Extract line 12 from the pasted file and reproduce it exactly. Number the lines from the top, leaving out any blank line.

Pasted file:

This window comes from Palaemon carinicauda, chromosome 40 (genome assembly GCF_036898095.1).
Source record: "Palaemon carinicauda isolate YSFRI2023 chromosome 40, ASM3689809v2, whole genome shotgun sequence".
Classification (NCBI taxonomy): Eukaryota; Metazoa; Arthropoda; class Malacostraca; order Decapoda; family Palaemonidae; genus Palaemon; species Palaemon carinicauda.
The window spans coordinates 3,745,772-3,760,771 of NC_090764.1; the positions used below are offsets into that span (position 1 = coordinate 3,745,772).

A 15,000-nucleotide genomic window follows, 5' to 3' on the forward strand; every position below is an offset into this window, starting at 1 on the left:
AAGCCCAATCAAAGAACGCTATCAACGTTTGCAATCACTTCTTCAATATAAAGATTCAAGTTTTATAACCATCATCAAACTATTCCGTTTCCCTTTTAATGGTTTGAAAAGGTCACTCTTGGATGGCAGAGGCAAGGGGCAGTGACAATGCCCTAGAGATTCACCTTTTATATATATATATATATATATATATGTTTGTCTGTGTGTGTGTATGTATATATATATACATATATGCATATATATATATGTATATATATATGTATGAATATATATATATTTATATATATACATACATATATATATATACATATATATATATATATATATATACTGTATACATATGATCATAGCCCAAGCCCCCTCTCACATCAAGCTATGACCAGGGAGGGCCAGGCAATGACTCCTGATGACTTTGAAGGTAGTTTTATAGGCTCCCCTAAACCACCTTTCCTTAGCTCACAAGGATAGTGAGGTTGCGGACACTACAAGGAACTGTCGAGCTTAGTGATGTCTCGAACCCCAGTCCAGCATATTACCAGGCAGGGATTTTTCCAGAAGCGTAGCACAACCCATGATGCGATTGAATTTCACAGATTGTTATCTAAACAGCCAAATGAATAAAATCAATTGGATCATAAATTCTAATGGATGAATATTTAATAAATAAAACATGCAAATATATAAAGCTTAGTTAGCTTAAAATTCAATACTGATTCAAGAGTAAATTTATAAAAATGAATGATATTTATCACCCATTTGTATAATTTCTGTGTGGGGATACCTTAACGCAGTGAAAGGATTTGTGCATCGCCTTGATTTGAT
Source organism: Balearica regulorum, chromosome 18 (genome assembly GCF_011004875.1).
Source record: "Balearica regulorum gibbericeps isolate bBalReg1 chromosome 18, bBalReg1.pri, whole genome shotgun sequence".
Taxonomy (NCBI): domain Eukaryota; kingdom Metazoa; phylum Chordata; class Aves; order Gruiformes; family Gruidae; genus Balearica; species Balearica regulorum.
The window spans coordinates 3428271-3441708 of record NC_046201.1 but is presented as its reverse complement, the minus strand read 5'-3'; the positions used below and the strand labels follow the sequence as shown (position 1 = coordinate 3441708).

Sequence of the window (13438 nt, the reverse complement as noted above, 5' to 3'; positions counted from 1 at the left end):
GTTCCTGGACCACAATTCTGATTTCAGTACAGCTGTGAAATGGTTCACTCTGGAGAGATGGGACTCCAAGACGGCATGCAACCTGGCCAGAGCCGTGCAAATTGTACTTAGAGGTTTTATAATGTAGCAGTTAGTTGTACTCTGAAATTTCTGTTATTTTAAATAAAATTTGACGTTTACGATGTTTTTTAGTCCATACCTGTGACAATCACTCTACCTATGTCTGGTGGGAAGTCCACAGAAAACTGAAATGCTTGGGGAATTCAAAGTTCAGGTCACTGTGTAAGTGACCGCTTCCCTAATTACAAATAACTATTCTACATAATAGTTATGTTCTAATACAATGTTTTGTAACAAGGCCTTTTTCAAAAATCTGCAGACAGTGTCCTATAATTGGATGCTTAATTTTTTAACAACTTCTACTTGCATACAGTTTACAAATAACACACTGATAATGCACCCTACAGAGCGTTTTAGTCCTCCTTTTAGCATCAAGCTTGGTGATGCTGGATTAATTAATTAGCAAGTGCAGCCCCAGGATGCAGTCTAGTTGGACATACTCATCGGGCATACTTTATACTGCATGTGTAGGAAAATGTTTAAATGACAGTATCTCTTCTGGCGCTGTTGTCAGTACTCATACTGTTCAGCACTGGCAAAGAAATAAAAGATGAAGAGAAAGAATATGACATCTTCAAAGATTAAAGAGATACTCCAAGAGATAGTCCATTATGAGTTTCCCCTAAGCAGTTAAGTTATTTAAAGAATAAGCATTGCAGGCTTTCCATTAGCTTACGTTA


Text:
GTTCCTGGACCACAATTCTGATTTCAGTACAGCTGTGAAATGGTTCACTCTGGAGAGATGGGACTCCAAGACGGCATGCAACCTGGCCAGAGCCGTGCAAATTGTACTTAGAGGTTTTATAATGTAGCAGTTAGTTGTACTCTGAAATTTCTGTTATTTTAAATAAAATTTGACGTTTACGATGTTTTTTAGTCCATACCTGTGACAATCACTCTACCTATGTCTGGTGGGAAGTCCACAGAAAACTGAAATGCTTGGGGAATTCAAAGTTCAGGTCACTGTGTAAGTGACCGCTTCCCTAATTACAAATAACTATTCTACATAATAGTTATGTTCTAATACAATGTTTTGTAACAAGGCCTTTTTCAAAAATCTGCAGACAGTGTCCTATAATTGGATGCTTAATTTTTTAACAACTTCTACTTGCATACAGTTTACAAATAACACACTGATAATGCACCCTACAGAGCGTTTTAGTCCTCCTTTTAGCATCAAGCTTGGTGATGCTGGATTAATTAATTAGCAAGTGCAGCCCCAGGATGCAGTCTAGTTGGACATACTCATCGGGCATACTTTATACTGCATGTGTAGGAAAATGTTTAAATGACAGTATCTCTTCTGGCGCTGTTGTCAGTACTCATACTGTTCAGCACTGGCAAAGAAATAAAAGATGAAGAGAAAGAATATGACATCTTCAAAGATTAAAGAGATACTCCAAGAGATAGTCCATTATGAGTTTCCCCTAAGCAGTTAAGTTATTTAAAGAATAAGCATTGCAGGCTTTCCATTAGCTTACGTTA